Packa, and Sandra B. Dunbar 1993, 89-96). We trust them because they have been there before. They embody our hopes, cast light on the way ahead, interpret arcane signs, warn us of lurking dangers, and point out unexpected delights along the way. Mentoring is a process that increasingly used in management development and the skills and techniques learned on the management development programme are put into practice through the support and help of an experienced manager back in the workplace (Allery, L. A., Owen, P. A., & Robling, M. R. 1997, 870-4).
Learning environment did occur most frequently when the supervisor kept an equidistant position. This position is not only an open, non-judgemental, non-competitive attitude, but also includes the keeping of a continuous and stable focus on the RN's reconstruction of his interaction with the patient: in other words, viewing the nurse-patient interaction as a "system" with its own boundaries and frame. The patient can discover new material in the object as the analyst fails largely or completely to meet the patient's expectations in certain areas-particularly the area of difficulties--which have previously always been fulfilled by virtue of unconscious steering mechanisms. Similarly, dynamic factors that frequently stimulate conflicts seem always to be present in the supervisory system and influence the learning process. Nevertheless, it is possible and desirable to maintain the frame and boundaries around both the patient-analyst and the candidate-supervisor systems.
In most large hospitals there are orientation programs for employees, with instruction in hospital organization, policies and procedures. These learning and orientation is sometimes further informal instruction on the practical aspects of the nurse's responsibilities in the ward. (Means in large hospitals not only formally but they also teach indifferently nurse's responsibilities that is also believed to be very effective).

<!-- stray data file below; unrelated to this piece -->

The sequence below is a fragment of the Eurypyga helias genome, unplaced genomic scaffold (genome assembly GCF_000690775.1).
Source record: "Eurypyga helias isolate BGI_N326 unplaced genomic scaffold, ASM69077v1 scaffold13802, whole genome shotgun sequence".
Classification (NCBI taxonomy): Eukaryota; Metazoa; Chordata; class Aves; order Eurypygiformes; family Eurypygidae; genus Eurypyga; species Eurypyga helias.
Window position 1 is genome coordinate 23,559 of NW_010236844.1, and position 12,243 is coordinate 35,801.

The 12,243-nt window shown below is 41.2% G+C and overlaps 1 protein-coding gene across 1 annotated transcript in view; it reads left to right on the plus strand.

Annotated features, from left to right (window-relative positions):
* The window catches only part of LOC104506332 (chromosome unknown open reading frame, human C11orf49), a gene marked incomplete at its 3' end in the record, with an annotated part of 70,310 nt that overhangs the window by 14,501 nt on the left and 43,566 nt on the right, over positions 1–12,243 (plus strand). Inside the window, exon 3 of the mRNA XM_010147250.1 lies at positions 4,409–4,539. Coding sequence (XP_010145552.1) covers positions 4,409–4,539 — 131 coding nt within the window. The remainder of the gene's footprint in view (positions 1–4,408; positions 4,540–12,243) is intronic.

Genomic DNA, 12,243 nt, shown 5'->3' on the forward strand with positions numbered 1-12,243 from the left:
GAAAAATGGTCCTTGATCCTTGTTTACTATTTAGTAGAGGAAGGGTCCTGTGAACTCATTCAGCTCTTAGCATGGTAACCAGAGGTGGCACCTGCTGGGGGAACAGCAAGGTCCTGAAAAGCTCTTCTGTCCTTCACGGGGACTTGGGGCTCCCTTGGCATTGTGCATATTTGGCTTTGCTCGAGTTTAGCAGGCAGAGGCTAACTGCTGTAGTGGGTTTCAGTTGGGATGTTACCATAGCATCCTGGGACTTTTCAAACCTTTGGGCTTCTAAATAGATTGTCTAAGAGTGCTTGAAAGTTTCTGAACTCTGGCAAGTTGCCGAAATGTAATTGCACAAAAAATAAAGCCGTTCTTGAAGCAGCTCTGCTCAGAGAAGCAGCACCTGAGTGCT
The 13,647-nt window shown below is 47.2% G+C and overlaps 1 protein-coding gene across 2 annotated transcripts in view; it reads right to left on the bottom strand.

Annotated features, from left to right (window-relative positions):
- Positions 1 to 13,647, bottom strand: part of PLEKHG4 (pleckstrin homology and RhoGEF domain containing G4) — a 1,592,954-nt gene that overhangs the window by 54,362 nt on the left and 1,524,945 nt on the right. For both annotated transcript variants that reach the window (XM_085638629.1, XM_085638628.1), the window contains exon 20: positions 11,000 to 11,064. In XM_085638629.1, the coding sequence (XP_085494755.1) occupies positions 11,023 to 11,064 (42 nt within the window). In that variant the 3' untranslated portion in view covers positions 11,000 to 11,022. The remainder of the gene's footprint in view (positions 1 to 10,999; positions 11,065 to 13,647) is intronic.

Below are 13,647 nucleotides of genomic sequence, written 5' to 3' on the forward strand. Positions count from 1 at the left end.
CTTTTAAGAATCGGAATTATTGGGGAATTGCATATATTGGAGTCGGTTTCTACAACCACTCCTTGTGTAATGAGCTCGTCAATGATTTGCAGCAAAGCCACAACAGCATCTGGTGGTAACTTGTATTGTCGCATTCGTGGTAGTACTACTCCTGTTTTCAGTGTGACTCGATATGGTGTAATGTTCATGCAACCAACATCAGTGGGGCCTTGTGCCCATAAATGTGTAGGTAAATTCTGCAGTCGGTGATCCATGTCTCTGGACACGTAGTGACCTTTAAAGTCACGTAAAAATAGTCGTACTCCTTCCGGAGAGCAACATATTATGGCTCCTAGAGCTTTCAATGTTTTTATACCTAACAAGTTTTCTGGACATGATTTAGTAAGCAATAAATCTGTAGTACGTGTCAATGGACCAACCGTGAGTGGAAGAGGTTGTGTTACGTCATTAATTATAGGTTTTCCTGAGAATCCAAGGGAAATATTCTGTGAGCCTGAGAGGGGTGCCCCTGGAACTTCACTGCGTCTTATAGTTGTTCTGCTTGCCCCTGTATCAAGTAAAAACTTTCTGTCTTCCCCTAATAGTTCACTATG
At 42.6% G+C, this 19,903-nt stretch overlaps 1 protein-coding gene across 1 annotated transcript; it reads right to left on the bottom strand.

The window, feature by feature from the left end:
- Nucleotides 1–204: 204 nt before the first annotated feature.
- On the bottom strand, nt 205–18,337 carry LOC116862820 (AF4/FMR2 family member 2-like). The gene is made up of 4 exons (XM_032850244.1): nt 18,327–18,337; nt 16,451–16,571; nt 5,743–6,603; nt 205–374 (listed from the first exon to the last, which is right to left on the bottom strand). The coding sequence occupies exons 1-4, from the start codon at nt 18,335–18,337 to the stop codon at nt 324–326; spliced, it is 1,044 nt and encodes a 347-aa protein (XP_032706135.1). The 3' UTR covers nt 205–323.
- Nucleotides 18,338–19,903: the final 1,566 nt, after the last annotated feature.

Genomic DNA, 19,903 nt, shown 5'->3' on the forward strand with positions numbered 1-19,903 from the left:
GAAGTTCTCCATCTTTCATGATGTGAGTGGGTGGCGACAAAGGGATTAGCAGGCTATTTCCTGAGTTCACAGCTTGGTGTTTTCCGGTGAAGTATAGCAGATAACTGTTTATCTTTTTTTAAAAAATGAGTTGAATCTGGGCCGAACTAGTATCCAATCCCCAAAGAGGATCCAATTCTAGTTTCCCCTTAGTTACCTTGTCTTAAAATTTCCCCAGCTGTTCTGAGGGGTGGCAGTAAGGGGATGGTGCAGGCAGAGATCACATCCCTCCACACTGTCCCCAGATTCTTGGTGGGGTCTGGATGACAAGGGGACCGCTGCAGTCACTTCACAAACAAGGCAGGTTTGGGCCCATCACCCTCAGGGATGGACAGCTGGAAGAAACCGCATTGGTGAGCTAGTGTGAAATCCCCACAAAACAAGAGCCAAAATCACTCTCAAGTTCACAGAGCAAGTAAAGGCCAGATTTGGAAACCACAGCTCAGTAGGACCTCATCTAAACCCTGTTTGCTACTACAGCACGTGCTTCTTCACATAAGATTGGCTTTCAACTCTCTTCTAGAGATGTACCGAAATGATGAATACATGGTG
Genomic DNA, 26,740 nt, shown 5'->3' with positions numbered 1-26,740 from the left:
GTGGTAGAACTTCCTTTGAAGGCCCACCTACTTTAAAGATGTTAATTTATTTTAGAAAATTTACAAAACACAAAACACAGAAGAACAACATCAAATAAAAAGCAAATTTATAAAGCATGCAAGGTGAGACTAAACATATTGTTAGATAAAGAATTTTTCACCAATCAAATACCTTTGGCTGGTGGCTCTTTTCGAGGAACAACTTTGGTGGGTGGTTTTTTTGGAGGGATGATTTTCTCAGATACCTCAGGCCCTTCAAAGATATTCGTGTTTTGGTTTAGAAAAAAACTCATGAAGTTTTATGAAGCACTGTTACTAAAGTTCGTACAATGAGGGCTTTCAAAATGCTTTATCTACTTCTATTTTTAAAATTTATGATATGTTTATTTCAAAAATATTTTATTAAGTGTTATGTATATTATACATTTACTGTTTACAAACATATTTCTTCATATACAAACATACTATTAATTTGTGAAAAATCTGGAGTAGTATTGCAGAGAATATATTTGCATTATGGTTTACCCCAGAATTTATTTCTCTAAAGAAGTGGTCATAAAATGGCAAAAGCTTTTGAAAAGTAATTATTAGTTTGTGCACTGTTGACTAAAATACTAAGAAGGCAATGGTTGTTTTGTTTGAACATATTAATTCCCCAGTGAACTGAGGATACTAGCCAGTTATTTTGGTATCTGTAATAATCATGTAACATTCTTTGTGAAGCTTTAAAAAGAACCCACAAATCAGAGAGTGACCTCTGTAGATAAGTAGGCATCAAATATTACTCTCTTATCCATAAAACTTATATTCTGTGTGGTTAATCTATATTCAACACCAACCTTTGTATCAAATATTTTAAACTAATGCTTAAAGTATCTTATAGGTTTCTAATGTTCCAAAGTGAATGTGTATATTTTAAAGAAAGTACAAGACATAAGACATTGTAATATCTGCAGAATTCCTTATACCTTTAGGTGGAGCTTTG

It can be seen that this type of centralized orientation program provides an overview of the hospital and provide knowledge and skills relating to the environment.
Care, W. (1996, 27-30) describes importance of supervision and mentorship from three points of view: an organizational phenomenon, a structural role and a type of interpersonal relationship.
The organizational phenomenon. The mentor is given the authority to introduce the RN to the culture and operation of the hospital, thereby assisting with socialization of the employee. The hospital culture is unique, and through this process of socialization the RN may be made aware of the prevailing attitudes and values of the organization.
Structural role phenomenon. With this aspect, primary emphasis is on the role development of the RN (Freeth, D., Nicol, M. 1998, 455-461). The mentor uses his/her professional experience in the work environment to guide the registered nurses in bridging the gap between theoretical knowledge and clinical practice, thereby increasing his/her level of independent functioning.
Interpersonal emphasis. Where the emphasis is interpersonal,